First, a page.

Looking to Imports to Avoid Oil-Tainted Gulf Shrimp? Look Carefully.

Shrimp Salad

Shrimp season may have just opened in the Gulf, but as people show concern over the safety of Gulf seafood, individuals and businesses may begin to look elsewhere, most likely to imports.

Over 80 percent of shrimp consumed in the US is already imported, so it’s nothing new and nothing to really be afraid of; however, with Gulf shrimp possibly in short supply, some overseas companies may try to cut corners to meet the demand quickly.

Learn how you can choose your shrimp wisely.

Problems with Aquaculture

Many shrimp imports are farmed shrimp.Β  Shrimp farming is a practice whereby shrimp are raised in close quarters and harvested rather than growing wild and being caught.Β  While farmed shrimp won’t be tainted with oil, shrimp farming can have contamination problems of its own.

Up to 20 percent of food-borne illness is caused by seafood.Β  It spoils easily and can contain toxins that make people ill.

The contamination problem is aggravated by aquaculture practices – or shrimp and fish farming.Β  In aquaculture, the conditions in which the seafood is raised are cramped, and this facilitates contamination and growth of pathogens.Β  Often to prevent disease, antibiotics and other veterinary drugs, like fungicides, are used.

While aquaculture is a way to deliver cheap seafood worldwide, unfortunately, these chemicals and diseases just may end up on your plate.

Problems with Import Inspection

Shrimp’s popularity has exploded over the last few decades and is now the most popular seafood in the US.Β  Because of this, over 80 percent of shrimp is imported – and aquaculture is popular overseas.

The FDA and USDA test imports for salmonella, drugs, chemicals and general filth, but due to lack of funding, less than 2 percent of imports are physically inspected.Β  Obviously, it is not feasible – nor is it statistically sound – to inspect every single shipment, but 2 percent is peanuts compared to the European Union’s 20-50 percent inspection rate.Β  Their exact percentage depends on the risk of contamination.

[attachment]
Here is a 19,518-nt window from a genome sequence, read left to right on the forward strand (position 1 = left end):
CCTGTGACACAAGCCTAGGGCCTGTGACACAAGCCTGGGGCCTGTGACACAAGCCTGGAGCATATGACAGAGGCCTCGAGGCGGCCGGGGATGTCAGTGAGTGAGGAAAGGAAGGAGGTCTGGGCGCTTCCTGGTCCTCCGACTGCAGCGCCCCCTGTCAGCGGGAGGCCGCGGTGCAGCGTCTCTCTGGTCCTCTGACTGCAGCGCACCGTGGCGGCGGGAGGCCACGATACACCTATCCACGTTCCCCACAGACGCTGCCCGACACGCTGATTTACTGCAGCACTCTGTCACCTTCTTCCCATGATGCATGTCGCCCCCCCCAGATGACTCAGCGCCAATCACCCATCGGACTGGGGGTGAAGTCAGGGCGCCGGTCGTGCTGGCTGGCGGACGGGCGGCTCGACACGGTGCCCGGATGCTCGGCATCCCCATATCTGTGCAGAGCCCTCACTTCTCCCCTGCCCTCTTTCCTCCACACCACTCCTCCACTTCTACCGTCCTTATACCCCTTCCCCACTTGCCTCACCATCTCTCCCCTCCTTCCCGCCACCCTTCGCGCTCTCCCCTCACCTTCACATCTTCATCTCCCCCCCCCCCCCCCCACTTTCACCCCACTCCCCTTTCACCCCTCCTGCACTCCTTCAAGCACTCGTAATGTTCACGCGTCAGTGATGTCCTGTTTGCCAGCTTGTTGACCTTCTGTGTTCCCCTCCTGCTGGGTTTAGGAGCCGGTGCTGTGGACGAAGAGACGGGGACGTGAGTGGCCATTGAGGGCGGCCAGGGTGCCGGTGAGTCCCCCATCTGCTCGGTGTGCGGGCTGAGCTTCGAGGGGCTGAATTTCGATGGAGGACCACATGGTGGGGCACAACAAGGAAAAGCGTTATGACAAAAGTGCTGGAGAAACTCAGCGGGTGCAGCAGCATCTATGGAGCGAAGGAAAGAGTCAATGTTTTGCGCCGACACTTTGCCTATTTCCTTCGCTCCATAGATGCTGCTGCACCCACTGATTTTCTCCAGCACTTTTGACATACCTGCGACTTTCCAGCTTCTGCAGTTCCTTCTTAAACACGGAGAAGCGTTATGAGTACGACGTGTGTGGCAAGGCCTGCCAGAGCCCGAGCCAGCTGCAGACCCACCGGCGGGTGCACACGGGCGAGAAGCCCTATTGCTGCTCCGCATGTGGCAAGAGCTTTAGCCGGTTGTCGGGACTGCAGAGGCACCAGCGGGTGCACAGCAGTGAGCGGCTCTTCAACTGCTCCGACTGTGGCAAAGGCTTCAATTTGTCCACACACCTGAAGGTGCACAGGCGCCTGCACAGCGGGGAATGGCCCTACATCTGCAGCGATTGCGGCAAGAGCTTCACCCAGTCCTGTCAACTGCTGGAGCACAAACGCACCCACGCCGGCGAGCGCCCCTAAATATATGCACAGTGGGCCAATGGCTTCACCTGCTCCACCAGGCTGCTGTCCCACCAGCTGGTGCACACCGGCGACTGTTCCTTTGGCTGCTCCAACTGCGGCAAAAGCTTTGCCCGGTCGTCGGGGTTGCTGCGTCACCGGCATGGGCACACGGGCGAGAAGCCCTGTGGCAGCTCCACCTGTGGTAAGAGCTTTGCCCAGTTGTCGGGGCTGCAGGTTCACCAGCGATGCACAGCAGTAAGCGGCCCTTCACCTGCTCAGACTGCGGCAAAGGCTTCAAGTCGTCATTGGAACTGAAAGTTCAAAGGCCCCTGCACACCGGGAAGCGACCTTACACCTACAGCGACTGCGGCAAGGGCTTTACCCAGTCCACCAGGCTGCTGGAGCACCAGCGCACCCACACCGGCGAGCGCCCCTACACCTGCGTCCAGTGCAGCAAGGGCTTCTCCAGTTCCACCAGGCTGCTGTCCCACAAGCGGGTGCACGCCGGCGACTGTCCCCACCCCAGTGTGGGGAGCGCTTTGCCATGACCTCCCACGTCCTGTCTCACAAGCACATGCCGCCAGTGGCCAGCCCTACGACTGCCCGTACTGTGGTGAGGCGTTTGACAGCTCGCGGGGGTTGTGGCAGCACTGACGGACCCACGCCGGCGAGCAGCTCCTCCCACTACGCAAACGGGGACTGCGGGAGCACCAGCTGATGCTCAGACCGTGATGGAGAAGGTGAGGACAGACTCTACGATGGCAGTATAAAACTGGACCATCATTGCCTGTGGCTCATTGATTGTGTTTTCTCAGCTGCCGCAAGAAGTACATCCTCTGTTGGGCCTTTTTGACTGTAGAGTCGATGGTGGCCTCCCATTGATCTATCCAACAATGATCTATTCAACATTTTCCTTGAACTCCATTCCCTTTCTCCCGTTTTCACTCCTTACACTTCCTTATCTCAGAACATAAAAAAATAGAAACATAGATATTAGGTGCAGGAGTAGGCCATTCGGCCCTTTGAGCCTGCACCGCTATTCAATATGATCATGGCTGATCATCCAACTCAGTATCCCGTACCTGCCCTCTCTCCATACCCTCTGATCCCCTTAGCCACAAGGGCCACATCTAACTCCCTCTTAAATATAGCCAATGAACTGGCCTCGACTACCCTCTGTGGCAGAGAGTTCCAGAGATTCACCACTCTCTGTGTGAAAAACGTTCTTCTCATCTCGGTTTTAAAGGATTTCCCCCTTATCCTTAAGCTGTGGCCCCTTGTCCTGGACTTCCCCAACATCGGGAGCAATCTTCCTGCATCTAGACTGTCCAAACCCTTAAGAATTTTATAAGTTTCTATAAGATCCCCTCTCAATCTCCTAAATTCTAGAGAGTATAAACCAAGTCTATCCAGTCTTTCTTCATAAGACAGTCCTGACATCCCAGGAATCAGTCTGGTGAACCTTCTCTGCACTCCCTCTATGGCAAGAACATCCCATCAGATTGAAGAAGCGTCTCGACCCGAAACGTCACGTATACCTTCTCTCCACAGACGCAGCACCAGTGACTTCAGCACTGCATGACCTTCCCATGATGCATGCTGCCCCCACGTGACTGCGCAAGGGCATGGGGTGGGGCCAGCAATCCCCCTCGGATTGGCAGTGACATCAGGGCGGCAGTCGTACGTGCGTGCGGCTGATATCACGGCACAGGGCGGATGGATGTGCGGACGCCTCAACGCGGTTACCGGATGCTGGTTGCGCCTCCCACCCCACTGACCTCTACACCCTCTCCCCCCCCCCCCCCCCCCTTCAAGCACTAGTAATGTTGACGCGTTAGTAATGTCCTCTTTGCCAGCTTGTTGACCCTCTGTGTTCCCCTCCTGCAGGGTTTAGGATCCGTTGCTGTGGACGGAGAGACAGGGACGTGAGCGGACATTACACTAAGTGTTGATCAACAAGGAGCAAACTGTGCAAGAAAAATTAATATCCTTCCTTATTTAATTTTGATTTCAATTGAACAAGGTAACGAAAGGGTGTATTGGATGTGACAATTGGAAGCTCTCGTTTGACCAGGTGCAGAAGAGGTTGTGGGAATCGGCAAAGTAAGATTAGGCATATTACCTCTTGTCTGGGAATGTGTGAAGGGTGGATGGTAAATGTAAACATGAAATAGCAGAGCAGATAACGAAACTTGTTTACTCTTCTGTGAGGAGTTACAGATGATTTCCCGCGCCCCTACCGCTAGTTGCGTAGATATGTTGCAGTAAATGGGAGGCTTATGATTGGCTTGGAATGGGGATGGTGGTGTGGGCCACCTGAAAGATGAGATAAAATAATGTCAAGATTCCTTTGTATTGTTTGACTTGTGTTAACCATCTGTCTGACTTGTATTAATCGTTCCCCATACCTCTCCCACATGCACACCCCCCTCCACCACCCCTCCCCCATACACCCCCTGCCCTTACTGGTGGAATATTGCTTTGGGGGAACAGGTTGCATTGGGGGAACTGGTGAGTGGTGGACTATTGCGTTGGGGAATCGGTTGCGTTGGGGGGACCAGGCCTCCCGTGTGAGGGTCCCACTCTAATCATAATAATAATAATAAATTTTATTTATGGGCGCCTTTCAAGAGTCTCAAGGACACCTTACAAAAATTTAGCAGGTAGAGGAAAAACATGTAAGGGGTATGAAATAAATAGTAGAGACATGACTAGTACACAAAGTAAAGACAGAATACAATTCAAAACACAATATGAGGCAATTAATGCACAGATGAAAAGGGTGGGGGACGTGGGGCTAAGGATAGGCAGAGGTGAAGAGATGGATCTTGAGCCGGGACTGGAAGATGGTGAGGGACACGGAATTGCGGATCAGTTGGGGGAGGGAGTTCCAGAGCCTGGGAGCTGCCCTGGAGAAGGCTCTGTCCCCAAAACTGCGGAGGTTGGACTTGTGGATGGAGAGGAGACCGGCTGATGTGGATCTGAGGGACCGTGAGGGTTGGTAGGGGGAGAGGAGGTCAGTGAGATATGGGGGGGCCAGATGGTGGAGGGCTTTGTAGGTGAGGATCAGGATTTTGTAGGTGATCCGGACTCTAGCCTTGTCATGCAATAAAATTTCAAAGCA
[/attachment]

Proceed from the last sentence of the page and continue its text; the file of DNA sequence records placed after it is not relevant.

Even though the US import inspection rate is low, the statistics provide insight on how you can avoid contaminated seafood.

How to Reduce Your Risk of Eating Contaminated Shrimp and Seafood

  • Look for wild-caught shrimp and seafood.Β  Since they are not grown in cramped environments, it is much less likely that wild-caught seafood will have chemical contaminants (unless of course you get an oily bunch from the Gulf).Β  Thanks to COOL (Country of Origin Labeling), it is mandatory that unprocessed seafood you buy at the grocery store be labeled wild-caught or farm-raised.Β  It may not be labeled at a restaurant or small fish market, but you should be able to ask.
  • Check the country of origin. COOL also mandates that the country of origin be label for unprocessed seafood.Β  You can avoid seafood from countries that have a poor record for contamination.Β  Many shrimp are imported from Asia, and unfortunately some of the countries do not have the “rigorous” food quality standards that we do.Β  Thailand, the largest exporter of shrimp, is trying to get their safety under wraps; however, they also import from other countries with even worse standards – Burma, Cambodia and Vietnam, to name a few – and then export the shrimp as a product of Thailand.